Mushrooms stuffed with pecans, black beans and smoked gouda

Black bean and pecan stuffed mushrooms

Black bean and pecan stuffed mushrooms

I took the day off work yesterday, not because I’m sick, although I am, but because somebody asked for my shift and I thought, “Why not?” But I felt vaguely guilty all day. I only work two days a week, so it’s absurd to take one of them off. I had the mildly panicky feeling that we had to have a really wonderful day to justify my idleness. We had to do important things, and get a lot done, and have a remarkably good time. We had to have a hundred-dollar-day, because that’s what I might have hoped to make at work. Well, we didn’t get much done, we didn’t have any great adventures or go anywhere exciting. Isaac never even got out of his pjs, and yet I wouldn’t have traded this day or the memory of this day for any amount of money. We don’t have many days off together, because I work on the weekends and our store is open and the boys are in school all week. So David took Malcolm up to the shop, and they learned how to use Malcolm’s new airbrush. And Isaac and I didn’t do much of anything. We built a lego tower. We sketched: he drew sea monsters, “in the mom style,” and I sketched him sketching. We shared a sliced pear and played a game with strange cards and shifting rules. And then he asked me if I like being a mom. “It is a home question.” I replied, “I shall have to lay myself open to such a catechist, and I am not sure that I am prepared to do it.” Of course I didn’t say that! I don’t even fully understand the meaning of the word catechist. But it is a home question, it gets to the very heart of everything, of me, of our home, of my life. Mr. Thornton’s answer is to the question “You are all striving for money. What do you want it for?” And Mr. Thornton was silent. Then he said, “I really don’t know. But money is not what I strive for.” “And what then?” And what then? Well, I told Isaac that I like being his mother, it’s the best thing in the world. And then he said he wanted to see what it felt like to take care of someone. He made me lie on the couch, close enough to Clio that I could pet her, which was an important part of the process. He got me two pillows and a glass of water. He tucked me in with two of the softest blankets imaginable. Then he “unbundled” my hair so I could sleep better. And he read to me from a book of strange facts, about a walrus that plays the flute, and an upside-down house, and a teddy bear made of gold with diamond eyes. He said, “Are you entertained? Are you entertained?” And then he was very quiet so that I would fall asleep. I didn’t sleep, but it seems as though I dreamed in flashes. And that was our afternoon. I suppose everybody needs to be taken care of sometimes, and often you don’t realize it until it comes from an unexpected place, until somebody makes you sit still for a moment. People raced by our house in the cold endless rain, and Clio sighed and groaned and refused to go into the yard. Towards evening when the rain slowed a pale greenish glow filled the sky and as the day ebbed it was as bright as it had been since morning. David and Malcolm came home. We made a good dinner, we went to a movie in the movie theater for the first time in ages. It was a good day, it was a home day, it’s what we strive for.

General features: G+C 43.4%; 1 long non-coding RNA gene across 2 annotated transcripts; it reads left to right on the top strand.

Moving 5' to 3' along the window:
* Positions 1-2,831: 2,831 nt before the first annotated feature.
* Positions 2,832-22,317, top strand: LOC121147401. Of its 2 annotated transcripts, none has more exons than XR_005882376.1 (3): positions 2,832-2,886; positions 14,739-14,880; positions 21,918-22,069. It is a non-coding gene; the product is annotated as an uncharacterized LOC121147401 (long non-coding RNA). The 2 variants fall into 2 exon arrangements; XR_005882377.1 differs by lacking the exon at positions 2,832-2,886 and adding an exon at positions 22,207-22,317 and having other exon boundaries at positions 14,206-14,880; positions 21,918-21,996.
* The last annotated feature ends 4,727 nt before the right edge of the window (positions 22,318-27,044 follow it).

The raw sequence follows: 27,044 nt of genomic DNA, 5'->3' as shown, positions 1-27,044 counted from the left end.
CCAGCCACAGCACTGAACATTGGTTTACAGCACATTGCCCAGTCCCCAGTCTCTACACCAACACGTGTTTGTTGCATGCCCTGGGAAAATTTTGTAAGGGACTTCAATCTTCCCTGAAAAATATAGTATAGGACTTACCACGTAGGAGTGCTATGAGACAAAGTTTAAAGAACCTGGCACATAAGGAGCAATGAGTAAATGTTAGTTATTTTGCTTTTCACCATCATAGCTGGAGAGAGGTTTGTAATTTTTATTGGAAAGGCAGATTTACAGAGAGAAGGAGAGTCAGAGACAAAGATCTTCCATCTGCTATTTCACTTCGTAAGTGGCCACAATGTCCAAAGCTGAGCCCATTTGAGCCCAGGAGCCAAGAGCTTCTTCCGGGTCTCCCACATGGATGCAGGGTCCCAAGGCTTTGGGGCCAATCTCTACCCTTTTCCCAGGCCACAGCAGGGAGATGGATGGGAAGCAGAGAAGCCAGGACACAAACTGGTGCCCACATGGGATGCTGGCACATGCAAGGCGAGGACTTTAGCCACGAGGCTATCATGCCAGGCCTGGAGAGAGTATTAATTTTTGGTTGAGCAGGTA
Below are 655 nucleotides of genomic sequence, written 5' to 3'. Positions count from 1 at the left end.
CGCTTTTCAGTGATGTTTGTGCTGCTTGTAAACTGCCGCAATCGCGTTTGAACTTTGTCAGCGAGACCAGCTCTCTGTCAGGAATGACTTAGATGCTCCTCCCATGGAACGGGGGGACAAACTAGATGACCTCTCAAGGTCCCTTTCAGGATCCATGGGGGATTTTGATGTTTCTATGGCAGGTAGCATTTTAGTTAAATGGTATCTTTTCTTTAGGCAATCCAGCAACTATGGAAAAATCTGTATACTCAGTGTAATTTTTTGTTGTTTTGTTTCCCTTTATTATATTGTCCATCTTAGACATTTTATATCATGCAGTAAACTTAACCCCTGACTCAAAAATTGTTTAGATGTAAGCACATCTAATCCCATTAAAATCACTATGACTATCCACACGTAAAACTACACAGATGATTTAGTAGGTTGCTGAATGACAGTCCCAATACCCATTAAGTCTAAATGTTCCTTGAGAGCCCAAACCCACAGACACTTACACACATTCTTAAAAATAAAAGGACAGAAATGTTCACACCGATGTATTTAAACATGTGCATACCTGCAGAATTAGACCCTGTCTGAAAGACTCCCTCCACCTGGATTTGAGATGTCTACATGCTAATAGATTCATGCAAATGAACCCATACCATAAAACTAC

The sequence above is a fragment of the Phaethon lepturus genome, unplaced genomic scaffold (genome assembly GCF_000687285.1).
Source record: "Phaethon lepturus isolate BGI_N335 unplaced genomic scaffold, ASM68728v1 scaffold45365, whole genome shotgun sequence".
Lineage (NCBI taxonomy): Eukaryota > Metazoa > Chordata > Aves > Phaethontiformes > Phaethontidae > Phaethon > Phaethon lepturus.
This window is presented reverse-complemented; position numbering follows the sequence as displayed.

I like after holidays when giant mushrooms go on sale. I used giant white mushrooms–stuffing mushrooms they call them, but you could easily use portobella instead. I stuffed them with a mixture of chopped pecans, chopped mushroom stems, chopped black beans, and grated smoked gouda and sharp cheddar. I got a new food processor for Christmas, and I’m chopping everything in sight! Watch out!! They were flavored with sage, thyme, and nutmeg. They took on a nice savory-sweet almost praline-y flavor once the pecans browned.

Here’s My Baby Just Cares For Me, by Nina Simone.

2 1/2 pounds large mushrooms, wiped clean
1/4 cup olive oil (or possibly a little more!)
2 t balsamic

1 T olive oil
1 large shallot
1 large clove garlic
4 or 5 fresh sage leaves or 1 t dried
2 t fresh thyme or 1 t dried
1/3 cup white wine
1 cup toasted chopped pecans
1 cup grated smoked gouda
1 cup grated sharp cheddar
pinch nutmeg
salt and plenty of freshly ground pepper

Preheat the oven to 425

Pull the stem out of each mushroom and set it aside. Slash the mushrooms with a shallow asterix on the top, and place them stem-side up in a single layer on a baking tray. Pour the olive oil and balsamic over, and mix with your hands until everything is fairly well coated. Roast them until they turn brown, about half an hour or more, depending on their side. Turn them once or twice so they brown on top and bottom. They’ll release their juices and then absorb them again before they get nice and brown.

Meanwhile, warm the tablespoon of olive oil in a large skillet over medium heat. Combine the shallot, garlic and herbs in a food processor and process until finely minced. Toss into the pan and stir and fry until the garlic starts to brown. Put the mushroom stems in a food processor and process once or twice to chop finely. (or chop them by hand). Add these to the skillet and stir and fry until the mushrooms start to brown. Put the beans in the food processor and process very briefly to just chop. Add these to the pan and stir and fry. Pour the wine in, and cook until it’s absorbed by the mushrooms. Scrape the bottom of the pan to incorporate all the nicely browned stuff. Process the pecans until they’re finely chopped, but not completely pulverized. In a large bowl mix together the mushroom mixture, the nuts, the cheeses, a pinch of nutmeg, salt, and lots and lots of freshly ground pepper. Spoon this mixture by heaping spoonfuls into the bottom of the mushroom where the stems used to be. Bake for another fifteen minutes or so until the top is browned and crispy-looking.


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